Pumpkins are an iconic fall staple, and starting in October they will start flooding your grocery stores and farmers’ markets. They come in so many beautiful colors and shapes, and make for great tablescapes and holiday decorations. But pumpkins aren’t just for carving or decorations. They are also delicious and their resume is way more versatile than just being used for your holiday pumpkin pies! Aside from using them in cakes, cookies, and bars, try them in salads, soups and loads more savory dishes. They are delicious roasted, stir-fried, grilled, baked, or steamed and add great nutrition to any diet. So this fall season try picking up a few pumpkins for fun and festive decorations as well as a few for eating.
Pumpkins are typically round and orange. They have a mild flavor and their seeds are edible. They come in colors ranging from white to blue but most common varieties are orange. They can vary in size from less than a pound to over 1,000 pounds. Pumpkins that are carved during Halloween are different from the variety that you cook with and are called jack-o lantern pumpkins. Cooking pumpkins have a denser flesh, higher sugar content and usually weigh between 4-9 pounds. All pumpkins contain a pulpy inside with small teardrop seeds.
Pumpkins are in season from September through March.
What to Look For
When selecting a pumpkin for cooking be sure to buy a “pie pumpkin” or a “sweet pumpkin” and not a “jack-o-lantern” pumpkin. Pie and sweet pumpkins are sweeter, smaller, more tender and contain less water. You want to select a pumpkin that still has about 1-2 inches of stem attached. A stem that has been cut too low will cause the pumpkin to decay more quickly. Avoid any pumpkins that have soft spots or large blemishes. Your pumpkin doesn’t necessarily need to be perfectly round but it should feel heavy for its size.
How to Store
It’s ok to store your purchased cooking pumpkins at room temperature in a cool, dry place for about 1 month, but be sure you don’t place them on a wood or carpeted surface as they can start to weep and can create moisture in the shell that can damage the surface that they’re resting on. Instead, place a piece of cardboard or a cloth between the pumpkin and the surface it is on. Place any cut pieces of pumpkin in an air safe container in the refrigerator for up to 5 days.
If you are planning on puréeing your pumpkin, you will need to cut the pumpkin into large chunks being sure to remove the stem, seeds and pulp. Place your pumpkin pieces in a large pot with about 1 cup of water and cover. Boil for 20-30 minutes or until the pumpkin pieces are tender. Once the pumpkin pieces are cooled, remove the outer skin and place the pieces into a food processor and puree. At this point you can use it in any recipe or if you want to freeze the puree you can place it into freezer safe containers in 1 cup increments and freeze for up to 1 year.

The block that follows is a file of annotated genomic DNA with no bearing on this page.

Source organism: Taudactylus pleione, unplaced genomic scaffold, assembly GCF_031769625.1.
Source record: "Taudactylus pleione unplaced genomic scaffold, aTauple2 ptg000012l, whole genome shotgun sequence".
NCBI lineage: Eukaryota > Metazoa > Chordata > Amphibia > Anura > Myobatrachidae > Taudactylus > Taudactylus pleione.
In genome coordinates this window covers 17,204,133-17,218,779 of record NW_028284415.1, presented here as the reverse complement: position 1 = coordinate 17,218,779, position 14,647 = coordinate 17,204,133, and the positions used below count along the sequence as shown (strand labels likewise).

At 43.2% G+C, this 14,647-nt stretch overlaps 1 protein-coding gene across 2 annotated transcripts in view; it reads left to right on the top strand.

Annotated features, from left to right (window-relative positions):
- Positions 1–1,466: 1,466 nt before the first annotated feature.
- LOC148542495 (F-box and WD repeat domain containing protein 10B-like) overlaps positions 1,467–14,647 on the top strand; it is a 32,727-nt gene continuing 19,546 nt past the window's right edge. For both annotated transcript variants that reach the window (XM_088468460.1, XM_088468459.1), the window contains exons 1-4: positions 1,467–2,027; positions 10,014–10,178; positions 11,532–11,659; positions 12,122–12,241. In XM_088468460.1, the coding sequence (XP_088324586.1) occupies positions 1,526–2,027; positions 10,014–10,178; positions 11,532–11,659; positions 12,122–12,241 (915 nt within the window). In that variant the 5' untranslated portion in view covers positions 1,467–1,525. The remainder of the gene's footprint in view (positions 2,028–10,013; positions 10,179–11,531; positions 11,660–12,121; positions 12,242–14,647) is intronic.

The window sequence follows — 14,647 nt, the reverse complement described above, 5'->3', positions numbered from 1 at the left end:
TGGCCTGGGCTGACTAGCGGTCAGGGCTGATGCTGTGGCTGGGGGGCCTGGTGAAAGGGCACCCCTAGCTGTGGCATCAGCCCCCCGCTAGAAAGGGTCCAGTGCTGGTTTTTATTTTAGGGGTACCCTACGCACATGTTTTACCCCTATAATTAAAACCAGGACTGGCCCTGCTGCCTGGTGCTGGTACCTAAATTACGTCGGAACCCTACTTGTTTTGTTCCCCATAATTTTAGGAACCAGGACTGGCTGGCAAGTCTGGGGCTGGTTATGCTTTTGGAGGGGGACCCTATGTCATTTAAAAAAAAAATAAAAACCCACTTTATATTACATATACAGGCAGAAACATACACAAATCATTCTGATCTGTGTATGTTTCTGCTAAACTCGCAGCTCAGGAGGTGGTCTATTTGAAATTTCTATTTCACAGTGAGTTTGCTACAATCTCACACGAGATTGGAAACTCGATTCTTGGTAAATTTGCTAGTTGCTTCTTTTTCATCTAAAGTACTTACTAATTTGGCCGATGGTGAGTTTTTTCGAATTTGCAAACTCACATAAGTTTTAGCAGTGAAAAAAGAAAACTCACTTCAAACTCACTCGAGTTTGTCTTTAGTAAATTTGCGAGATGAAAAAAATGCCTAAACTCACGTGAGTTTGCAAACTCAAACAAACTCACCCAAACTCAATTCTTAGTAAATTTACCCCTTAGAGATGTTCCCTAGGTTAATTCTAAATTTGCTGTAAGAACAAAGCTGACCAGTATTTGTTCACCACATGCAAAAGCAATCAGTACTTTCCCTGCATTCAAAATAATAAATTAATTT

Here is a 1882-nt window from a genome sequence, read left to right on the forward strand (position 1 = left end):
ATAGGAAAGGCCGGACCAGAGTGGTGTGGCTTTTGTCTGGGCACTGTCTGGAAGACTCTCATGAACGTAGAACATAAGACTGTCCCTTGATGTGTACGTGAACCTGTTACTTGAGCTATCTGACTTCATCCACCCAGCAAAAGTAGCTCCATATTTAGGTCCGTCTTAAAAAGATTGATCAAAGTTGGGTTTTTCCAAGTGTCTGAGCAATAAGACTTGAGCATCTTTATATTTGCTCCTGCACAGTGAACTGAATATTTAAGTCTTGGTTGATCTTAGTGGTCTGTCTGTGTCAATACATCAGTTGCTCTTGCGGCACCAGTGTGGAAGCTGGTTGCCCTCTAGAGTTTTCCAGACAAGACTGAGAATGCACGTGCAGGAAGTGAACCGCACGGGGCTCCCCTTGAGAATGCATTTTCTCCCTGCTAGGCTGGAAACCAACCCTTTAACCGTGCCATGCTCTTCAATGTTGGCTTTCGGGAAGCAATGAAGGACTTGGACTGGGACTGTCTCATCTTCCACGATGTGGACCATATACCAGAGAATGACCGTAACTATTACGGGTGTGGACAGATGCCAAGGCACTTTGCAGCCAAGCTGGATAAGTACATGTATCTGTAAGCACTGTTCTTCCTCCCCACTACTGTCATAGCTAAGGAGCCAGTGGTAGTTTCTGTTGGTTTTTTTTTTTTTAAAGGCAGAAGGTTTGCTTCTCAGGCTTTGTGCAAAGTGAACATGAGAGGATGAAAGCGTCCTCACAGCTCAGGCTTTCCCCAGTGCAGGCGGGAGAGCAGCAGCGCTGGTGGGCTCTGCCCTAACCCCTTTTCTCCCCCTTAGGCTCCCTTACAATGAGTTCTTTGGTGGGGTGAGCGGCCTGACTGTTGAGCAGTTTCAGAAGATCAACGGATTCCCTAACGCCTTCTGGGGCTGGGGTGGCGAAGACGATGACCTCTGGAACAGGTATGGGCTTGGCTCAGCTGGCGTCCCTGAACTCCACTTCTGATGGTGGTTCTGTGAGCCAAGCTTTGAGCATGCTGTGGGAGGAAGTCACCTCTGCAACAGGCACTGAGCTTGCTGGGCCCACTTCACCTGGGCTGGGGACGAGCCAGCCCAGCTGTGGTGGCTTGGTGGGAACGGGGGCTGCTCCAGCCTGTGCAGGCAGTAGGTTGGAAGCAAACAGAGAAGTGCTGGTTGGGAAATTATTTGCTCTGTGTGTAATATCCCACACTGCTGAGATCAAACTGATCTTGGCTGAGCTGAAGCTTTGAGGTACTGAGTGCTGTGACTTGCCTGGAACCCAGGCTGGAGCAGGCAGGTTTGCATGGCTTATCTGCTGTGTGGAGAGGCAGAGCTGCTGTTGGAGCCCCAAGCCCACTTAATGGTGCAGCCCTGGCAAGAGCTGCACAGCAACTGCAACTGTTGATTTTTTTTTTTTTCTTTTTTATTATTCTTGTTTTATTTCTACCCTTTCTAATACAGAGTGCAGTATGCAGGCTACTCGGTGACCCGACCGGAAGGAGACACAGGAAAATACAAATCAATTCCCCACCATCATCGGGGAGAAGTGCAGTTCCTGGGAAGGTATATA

Pumpkins are a good source of Vitamin A, C and potassium, aiding in the reduction of certain types of cancer and heart disease. They are low in fat and contain about 60 calories per 1 cup of cooked pumpkin.
Pumpkin seeds can be roasted in the oven and eaten as a delicious snack.
Pumpkin flowers are edible and can be stuffed and cooked.
You can use fresh made pumpkin puree to replace canned pumpkin.
Pumpkins are known to help with morning sickness.
Looking for pumpkin recipes? Give these a try:
Brown Butter Pumpkin Waffles from Two Peas and Their Pod
Autumn Cobb Salad with Smoky Pumpkin Dressing from Heather Christo
Fresh Pumpkin Pasta from Minimalist Baker
Pumpkin Pizza with Crispy Sage from Two Peas and Their Pod
Old Fashioned Pumpkin Pie from Simply Recipes
Roasted Pumpkin Sage Soup from Skinnytaste
Roasted Pumpkin Seeds from Brown Eyed Baker
Roasted Garlic and Rosemary Pumpkin Hummus from Pinch of Yum
Pumpkin Cinnamon Cookies from Two Peas and Their Pod
Roasted Pumpkin from Steamy Kitchen
Brown Butter Pumpkin Cupcakes with Salted Caramel Frosting from Two Peas and Their Pod
*The Contributor of this post has been compensated by KitchenAid for this post, but this post represents the Contributor’s own opinion.*